The indoor air has been studied about the ventilation efficiency both with and without air pollution. The most researches have studied the ventilation efficiency without air pollution. Theses researches always studied the effects of temperature, moisture, pressure, air velocity, directions of flow and other variables on ventilation efficiency [9-12]. After that, analyzing the ventilation systems are considered together with the indoor air pollution. There are many variables can affect the indoor air pollution. Zheming et al. [13] studied the effects of outdoor air pollution on the indoor air pollution based on Large Eddy Simulation (LES) with unsteady turbulent flow. Increasing the distance between building and road can decrease particle concentration in the indoor building. However, the particle concentration may depend on the other variables such as particle size, wind direction, inlet area size and location of inlet. The effects of inlet and outlet have been studied. Qi-Hong Deng et al. [14] studied the effects of the strength of heat source (Gr), the strength of contaminant source (Br), the strength of external ventilation (Re), and the position of the outlet. This research numerically investigated the fluid, heat and pollutant transport structures in a two-dimensional and laminar flow model. The outlet located nearest the pollution source with high forced convection is the best case for removing the pollutant and heat out of the model. Shi-Jie Cao et al. [15] studied the influence of ventilation rates on the indoor air quality with buoyancy force effect based on RANS. An increase in the inlet ventilation rate can increase the impact on pollutant concentration. Shui Yu et al. [16] numerically studied eliminating benzene pollutant of four different natural ventilation strategies by using Airpak 3.0 simulation program in order to find the suitable ventilation strategies. The four different natural ventilation strategies are varied by the size of the windows of the residential building. The three-dimensional residential model was simulated by computational fluid dynamics (CFD) with steady state k-e turbulent model. The pollutant concentration decreases with the sum of the area sizes of inlets. Mao Ning et al. [17] studied the effects of the located heights of the supply air outlet on the ventilation. This article used the CFD simulation program with the SST turbulence model. The lower located heights of the supply air outlet are better for saving energy and removing the pollutant in a breathing zone. Although, the temperature of the whole room decreases with located height of the supply air outlet. Mohamad Kanaan and Khaled Chahine [30] studied the effects of different ventilation schemes in ventilating electrical rooms based on finite volume method. Their study shown that the decrease in height of the exhaust fans can improve the cooling effect. Wufeng Jin et al. [18] studied the ventilation of R32 concentration leaking from a floor type air conditioner. The R32 concentration is inversely proportional with the heights of outlet because the density of R32 is higher than the density of air. Therefore, the outlet should be located at the lower heights. Moreover, the high pollutant concentration on the same height plane always occurs in the corner of the room. The position and size of the inlet and outlet are significant for managing the pollutant concentration dispersion. However, changing the ventilation systems are difficult when the room or building was already built. Ruining Zhuang et al. [19] studied the effects of furniture layouts and the positions of inlet and outlet on the indoor air quality. There were three different furniture layouts and four different ventilation systems. The formaldehyde concentration dispersion is simulated by ANSYS 13.0 with the turbulent model as RNG k-e in the three-dimensional model. Changing the furniture layout can affect the air flow field, temperature distribution, and formaldehyde concentration dispersion. The pollution source located nearest the outlet is the best case. Yu Shui et al. [20] studied the effects of the different location of the purifier, different purification efficiency and different opening time on formaldehyde concentration dispersion. The purifier located nearest the pollution source is appropriate to reduce the pollutant concentration in the whole room. Keramatollah Akbari et al. [21, 22] studied the effects of temperature, relative humidity, pressure difference, and ventilation rate on the indoor radon. The obtained results are simulated by FLUENT CFD package with steady state laminar and turbulent flow in the three-dimensional model. The ventilation rate and temperature are inversely proportional with the radon concentration. An increase in the relative humidity can decrease the radon concentration. However, the radon concentration increases when the relative humidity is higher than 70 percentages. The radon concentration dispersion in the whole room increases with the pressure difference. However, Keramatollah Akbari et al. [23] studied the effects of ventilation on radon concentration. The pressure jump in exhaust fan considered between 2-20 pascal is inversely proportional with the radon concentration. Van Schijndel [24] considered the different simulation methods as finite element method (FEM), building energy simulation (BES) and state-space (SS) in order to investigate the efficiency of the methods. These simulation methods numerically solve heat transfer, moisture, and pollution. However, the finite element method did not still consider the effects of moisture and pollutant concentration dispersion.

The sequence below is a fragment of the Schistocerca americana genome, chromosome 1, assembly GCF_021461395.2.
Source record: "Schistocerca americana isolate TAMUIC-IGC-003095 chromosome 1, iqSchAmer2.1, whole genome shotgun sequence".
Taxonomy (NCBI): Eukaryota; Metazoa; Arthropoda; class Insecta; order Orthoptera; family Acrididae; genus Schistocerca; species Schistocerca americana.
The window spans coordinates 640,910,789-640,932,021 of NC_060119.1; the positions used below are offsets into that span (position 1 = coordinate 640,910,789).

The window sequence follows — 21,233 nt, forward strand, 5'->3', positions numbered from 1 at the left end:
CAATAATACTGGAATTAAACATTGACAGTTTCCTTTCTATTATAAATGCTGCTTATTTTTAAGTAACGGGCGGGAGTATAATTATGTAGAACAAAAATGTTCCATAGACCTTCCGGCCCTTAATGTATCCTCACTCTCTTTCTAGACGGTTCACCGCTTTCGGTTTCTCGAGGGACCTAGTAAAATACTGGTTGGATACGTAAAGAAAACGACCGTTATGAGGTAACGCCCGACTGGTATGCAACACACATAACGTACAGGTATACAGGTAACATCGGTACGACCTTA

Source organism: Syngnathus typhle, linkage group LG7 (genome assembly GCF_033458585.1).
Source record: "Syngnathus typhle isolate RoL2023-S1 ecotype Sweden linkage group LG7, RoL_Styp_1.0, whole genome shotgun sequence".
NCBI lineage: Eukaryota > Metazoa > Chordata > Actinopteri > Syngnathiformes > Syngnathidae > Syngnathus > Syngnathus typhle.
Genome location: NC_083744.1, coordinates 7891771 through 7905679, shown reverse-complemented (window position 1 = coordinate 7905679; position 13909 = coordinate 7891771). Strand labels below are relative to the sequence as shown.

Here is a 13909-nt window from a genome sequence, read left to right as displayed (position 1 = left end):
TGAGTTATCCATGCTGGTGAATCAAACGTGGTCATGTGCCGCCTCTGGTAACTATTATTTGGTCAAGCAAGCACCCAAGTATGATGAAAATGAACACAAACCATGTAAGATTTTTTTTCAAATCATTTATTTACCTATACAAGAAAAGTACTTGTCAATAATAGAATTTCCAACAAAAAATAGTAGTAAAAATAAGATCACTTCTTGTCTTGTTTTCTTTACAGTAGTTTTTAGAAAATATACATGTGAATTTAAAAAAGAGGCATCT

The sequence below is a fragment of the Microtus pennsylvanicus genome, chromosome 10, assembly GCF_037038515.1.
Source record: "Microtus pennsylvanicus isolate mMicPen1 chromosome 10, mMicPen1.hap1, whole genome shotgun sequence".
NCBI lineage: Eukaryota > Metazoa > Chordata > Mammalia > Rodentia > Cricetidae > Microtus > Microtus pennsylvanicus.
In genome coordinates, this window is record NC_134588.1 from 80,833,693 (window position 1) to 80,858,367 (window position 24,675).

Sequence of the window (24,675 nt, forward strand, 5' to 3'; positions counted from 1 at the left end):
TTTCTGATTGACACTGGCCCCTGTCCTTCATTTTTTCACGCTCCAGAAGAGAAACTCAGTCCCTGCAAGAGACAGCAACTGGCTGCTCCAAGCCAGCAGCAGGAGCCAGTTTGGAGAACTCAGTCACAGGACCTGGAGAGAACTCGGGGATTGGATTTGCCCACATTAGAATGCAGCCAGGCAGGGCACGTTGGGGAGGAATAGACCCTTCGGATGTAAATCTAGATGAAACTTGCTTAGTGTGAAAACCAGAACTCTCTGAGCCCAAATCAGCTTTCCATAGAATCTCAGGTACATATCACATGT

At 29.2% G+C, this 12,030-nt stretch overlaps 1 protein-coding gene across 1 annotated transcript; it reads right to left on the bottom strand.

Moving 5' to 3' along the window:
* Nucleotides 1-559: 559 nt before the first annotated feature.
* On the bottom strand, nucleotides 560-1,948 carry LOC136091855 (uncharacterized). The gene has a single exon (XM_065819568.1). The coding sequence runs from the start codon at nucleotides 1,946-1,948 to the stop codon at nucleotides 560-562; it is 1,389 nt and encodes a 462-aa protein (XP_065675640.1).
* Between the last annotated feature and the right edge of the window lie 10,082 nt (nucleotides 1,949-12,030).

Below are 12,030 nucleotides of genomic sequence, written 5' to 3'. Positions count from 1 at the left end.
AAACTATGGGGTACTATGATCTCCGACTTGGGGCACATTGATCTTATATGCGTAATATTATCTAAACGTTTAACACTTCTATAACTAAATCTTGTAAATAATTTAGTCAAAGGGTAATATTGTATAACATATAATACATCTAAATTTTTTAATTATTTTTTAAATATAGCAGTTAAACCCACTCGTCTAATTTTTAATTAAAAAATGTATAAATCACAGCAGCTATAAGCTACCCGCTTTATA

This article studied the combined pollutant concentration dispersion and convective heat transfer in the two-dimensional factory model. Moreover, the diffusion coefficient of the pollutant in this study depends on the temperature. This study is different from some articles studied only the effects of the ventilation on pollutant concentration. The CO2, contaminated in air, concentration has three different levels emitted from both furnaces. In addition, the factory is affected by the different air velocities and the different inlet air temperatures of the factory. The governing equations with the unsteady state were numerically calculated by the simulation program based on the finite element method (FEM). The model was verified with the results of the previous researches. This article aimed to study the relation of variables, the variation of variables with time and analyzation to find the main variable affecting the velocity, temperature and pollutant concentration for the ventilation system management in the factory model.